I believe the Internet is not just a technology. It is a world in itself. It has its own rules, its own citizens, its own localized governing groups (highly influential internet users that can provide leadership for their friends or fans). It must develop its own economy. As this economy does not (yet) have a specific largely spread monetary system (we still use offline payment methods) we needed to find a way to address this issue.

Books and ideas as gifts: Paolo Coelho allows people to pirate his work.

Gifts are the solution and intellectual property is exactly the kind of product we can offer without losing anything and at the same time gaining prestige and recognition. Best selling writer Paulo Coelho was talking about piracy and the S.O.P.A. (Stop Online Piracy Act) in some terms we would not expect from someone that makes a living (actually a fortune) from selling his books:

As an author, I should be defending ‘intellectual property’, but I’m not.

Pirates of the world, unite and pirate everything I’ve ever written!

The good old days, when each idea had an owner, are gone forever.
First, because all anyone ever does is recycle the same four themes: a love story between two people, a love triangle, the struggle for power, and the story of a journey.
Second, because all writers want what they write to be read, whether in a newspaper, blog, pamphlet, or on a wall.

If we think about it his actions are actually very sound in terms of business: he wouldn’t sell anything unless people would know about his work. The more people know about his work, the more prone to buying they are. Behavior economics principles state that we care about other people think and we are prone to do the right thing. We know about the writer as we have read his books online. So did our friends. We know that he should get some kind of financial incentive for the work he put into writing the books. The easiest way to do that is to buy the books.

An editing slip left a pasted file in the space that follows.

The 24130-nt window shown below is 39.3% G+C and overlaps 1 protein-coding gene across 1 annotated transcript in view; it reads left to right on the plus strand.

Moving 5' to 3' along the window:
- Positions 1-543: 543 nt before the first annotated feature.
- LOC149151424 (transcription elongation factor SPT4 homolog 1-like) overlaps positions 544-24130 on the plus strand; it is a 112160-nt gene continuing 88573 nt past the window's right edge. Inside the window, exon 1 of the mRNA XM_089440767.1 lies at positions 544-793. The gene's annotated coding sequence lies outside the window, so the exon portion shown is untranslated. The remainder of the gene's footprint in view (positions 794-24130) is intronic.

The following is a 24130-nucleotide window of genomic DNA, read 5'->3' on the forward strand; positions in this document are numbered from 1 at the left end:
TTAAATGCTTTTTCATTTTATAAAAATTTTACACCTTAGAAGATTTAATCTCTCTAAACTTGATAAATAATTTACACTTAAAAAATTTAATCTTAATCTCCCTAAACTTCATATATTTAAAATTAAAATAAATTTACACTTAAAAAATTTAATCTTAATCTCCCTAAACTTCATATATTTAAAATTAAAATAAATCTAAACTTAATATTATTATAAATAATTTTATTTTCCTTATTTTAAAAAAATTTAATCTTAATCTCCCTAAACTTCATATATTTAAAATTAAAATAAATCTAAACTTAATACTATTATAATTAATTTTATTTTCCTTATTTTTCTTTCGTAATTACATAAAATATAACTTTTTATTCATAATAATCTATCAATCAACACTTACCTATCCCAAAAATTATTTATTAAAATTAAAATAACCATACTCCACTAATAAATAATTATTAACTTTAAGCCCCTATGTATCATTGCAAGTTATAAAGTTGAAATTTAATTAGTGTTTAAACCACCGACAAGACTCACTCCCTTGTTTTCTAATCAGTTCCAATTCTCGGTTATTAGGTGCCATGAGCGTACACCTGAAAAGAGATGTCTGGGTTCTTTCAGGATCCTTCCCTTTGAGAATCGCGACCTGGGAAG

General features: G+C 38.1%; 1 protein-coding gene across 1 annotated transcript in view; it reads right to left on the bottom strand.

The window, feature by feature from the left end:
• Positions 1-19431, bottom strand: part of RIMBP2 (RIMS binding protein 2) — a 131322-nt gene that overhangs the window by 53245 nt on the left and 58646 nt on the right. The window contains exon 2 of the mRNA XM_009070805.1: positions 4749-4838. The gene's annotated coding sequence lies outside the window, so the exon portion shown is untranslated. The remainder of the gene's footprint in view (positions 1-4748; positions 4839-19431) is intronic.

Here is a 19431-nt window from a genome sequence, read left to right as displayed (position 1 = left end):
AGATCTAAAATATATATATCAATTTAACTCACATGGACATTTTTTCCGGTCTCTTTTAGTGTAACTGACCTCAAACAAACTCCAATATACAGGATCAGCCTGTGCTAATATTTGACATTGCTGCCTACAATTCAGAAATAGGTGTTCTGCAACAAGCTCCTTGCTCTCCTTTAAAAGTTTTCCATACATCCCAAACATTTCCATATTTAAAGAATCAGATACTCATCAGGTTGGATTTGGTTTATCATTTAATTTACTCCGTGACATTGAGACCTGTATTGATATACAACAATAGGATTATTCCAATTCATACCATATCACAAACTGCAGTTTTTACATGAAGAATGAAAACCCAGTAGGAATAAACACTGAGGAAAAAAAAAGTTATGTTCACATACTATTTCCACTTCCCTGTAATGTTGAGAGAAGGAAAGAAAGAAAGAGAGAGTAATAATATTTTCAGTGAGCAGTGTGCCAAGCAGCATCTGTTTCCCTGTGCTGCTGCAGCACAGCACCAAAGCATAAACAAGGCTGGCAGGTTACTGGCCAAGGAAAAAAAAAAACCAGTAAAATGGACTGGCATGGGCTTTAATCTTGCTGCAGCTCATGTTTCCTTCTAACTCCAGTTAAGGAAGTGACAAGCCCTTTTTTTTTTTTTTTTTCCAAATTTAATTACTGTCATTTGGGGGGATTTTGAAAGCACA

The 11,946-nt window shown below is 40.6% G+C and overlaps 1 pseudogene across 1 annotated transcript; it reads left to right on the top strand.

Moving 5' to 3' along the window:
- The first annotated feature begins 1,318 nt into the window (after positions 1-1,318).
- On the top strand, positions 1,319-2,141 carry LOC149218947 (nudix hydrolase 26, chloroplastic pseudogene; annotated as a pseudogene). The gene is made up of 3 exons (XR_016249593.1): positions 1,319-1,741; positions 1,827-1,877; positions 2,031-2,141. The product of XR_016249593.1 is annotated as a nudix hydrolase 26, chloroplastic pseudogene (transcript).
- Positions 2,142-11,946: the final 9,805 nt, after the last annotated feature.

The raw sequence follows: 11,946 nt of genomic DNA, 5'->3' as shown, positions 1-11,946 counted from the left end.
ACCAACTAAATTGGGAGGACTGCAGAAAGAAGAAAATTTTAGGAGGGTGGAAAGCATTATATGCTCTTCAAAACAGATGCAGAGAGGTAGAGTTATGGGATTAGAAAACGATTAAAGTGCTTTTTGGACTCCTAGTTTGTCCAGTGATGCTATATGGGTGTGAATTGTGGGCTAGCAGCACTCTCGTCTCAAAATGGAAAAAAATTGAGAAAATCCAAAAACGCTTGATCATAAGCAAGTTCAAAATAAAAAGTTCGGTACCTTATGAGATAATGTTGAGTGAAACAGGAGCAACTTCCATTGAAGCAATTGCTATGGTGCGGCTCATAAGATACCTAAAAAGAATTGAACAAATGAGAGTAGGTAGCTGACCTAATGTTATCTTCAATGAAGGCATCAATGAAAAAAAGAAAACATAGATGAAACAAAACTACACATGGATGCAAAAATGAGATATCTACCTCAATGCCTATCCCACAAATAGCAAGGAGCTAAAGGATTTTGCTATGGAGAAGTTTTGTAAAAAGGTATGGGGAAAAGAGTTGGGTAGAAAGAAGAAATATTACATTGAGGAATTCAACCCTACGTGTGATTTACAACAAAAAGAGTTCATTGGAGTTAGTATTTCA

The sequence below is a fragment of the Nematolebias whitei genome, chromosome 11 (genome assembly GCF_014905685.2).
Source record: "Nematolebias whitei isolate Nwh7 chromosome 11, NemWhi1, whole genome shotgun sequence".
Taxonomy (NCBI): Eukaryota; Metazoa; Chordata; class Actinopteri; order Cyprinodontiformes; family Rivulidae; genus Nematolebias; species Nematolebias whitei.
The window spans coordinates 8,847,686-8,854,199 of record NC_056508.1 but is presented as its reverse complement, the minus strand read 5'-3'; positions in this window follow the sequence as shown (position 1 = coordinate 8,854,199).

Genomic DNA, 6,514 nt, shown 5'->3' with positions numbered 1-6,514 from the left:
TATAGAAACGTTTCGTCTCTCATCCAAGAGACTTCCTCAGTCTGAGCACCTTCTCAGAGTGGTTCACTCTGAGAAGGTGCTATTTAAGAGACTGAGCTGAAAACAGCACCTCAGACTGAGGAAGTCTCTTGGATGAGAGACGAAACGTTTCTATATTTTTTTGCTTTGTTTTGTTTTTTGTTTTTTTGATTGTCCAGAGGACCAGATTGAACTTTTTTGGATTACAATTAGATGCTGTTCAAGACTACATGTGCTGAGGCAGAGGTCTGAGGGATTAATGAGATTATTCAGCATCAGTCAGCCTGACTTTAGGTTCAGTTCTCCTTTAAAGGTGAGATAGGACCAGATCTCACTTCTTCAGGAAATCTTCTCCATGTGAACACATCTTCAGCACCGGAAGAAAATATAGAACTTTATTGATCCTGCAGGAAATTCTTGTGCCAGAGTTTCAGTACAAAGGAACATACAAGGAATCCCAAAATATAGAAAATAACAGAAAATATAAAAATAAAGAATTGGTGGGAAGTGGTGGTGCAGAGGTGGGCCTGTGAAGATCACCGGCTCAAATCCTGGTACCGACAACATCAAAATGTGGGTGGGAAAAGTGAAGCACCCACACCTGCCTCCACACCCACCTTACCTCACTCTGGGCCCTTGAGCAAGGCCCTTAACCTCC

As a result Paolo Coelho, a writer that somehow pirates his own books, has sold more than 100 million books. “This has nothing to do with giving away your work for free” you might think. Yes it does. Uploading a free Russian translation of his book “The Alchemist” resulted in an increase in book sales from 1000 to 1 000 000 books per year.

Shockingly … Africa still has a poverty issue.

Piracy and Gift Economy

Piracy is an issue of great debate this days. Supposedly this form of information sharing is harming the media industry. I guess piracy plays its part. However, piracy is the cause AND effect of increasing knowledge, curiosity and need to access information.

Wealth distribution inequality

Wealth is not distributed equally. Not by a long shot and the gap is increasing fast. Here are just a few facts (Sources: The Conference Board of Canada, Fight Poverty):

  • 42 % of world income is distributed among the first 10% of world’s richest people
  • 1 % of world income goes to the poorest 10% 
  • half the world’s population lives with under 2 $ per day
  • 20% of the population consumes 86% of world’s goods